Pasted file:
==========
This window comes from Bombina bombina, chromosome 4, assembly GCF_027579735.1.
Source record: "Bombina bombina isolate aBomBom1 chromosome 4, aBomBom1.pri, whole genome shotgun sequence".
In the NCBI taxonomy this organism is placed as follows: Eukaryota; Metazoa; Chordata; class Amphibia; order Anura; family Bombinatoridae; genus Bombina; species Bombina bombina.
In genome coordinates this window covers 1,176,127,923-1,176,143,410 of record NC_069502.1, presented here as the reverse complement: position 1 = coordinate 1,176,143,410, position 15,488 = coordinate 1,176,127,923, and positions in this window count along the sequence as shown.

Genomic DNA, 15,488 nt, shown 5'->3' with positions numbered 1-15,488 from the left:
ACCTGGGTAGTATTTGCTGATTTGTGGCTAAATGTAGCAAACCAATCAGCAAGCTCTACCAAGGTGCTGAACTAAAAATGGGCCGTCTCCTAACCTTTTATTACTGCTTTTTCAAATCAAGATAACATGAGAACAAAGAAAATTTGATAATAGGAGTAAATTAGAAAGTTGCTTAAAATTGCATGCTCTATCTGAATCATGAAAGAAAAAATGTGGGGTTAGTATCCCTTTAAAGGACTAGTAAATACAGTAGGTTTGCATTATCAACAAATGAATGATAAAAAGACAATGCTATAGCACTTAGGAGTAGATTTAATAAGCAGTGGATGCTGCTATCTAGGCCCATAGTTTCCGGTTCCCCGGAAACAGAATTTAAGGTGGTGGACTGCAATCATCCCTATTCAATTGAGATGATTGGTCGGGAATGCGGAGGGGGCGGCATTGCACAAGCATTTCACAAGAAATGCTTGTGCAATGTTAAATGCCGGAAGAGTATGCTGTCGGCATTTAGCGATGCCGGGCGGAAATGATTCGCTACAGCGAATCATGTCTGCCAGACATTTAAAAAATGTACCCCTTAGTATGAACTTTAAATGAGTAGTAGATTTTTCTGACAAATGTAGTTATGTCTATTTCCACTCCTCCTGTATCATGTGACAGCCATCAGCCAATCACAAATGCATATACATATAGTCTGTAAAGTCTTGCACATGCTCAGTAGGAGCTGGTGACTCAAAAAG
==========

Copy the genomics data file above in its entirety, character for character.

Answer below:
This window comes from Bombina bombina, chromosome 4, assembly GCF_027579735.1.
Source record: "Bombina bombina isolate aBomBom1 chromosome 4, aBomBom1.pri, whole genome shotgun sequence".
In the NCBI taxonomy this organism is placed as follows: Eukaryota; Metazoa; Chordata; class Amphibia; order Anura; family Bombinatoridae; genus Bombina; species Bombina bombina.
In genome coordinates this window covers 1,176,127,923-1,176,143,410 of record NC_069502.1, presented here as the reverse complement: position 1 = coordinate 1,176,143,410, position 15,488 = coordinate 1,176,127,923, and positions in this window count along the sequence as shown.

Genomic DNA, 15,488 nt, shown 5'->3' with positions numbered 1-15,488 from the left:
ACCTGGGTAGTATTTGCTGATTTGTGGCTAAATGTAGCAAACCAATCAGCAAGCTCTACCAAGGTGCTGAACTAAAAATGGGCCGTCTCCTAACCTTTTATTACTGCTTTTTCAAATCAAGATAACATGAGAACAAAGAAAATTTGATAATAGGAGTAAATTAGAAAGTTGCTTAAAATTGCATGCTCTATCTGAATCATGAAAGAAAAAATGTGGGGTTAGTATCCCTTTAAAGGACTAGTAAATACAGTAGGTTTGCATTATCAACAAATGAATGATAAAAAGACAATGCTATAGCACTTAGGAGTAGATTTAATAAGCAGTGGATGCTGCTATCTAGGCCCATAGTTTCCGGTTCCCCGGAAACAGAATTTAAGGTGGTGGACTGCAATCATCCCTATTCAATTGAGATGATTGGTCGGGAATGCGGAGGGGGCGGCATTGCACAAGCATTTCACAAGAAATGCTTGTGCAATGTTAAATGCCGGAAGAGTATGCTGTCGGCATTTAGCGATGCCGGGCGGAAATGATTCGCTACAGCGAATCATGTCTGCCAGACATTTAAAAAATGTACCCCTTAGTATGAACTTTAAATGAGTAGTAGATTTTTCTGACAAATGTAGTTATGTCTATTTCCACTCCTCCTGTATCATGTGACAGCCATCAGCCAATCACAAATGCATATACATATAGTCTGTAAAGTCTTGCACATGCTCAGTAGGAGCTGGTGACTCAAAAAG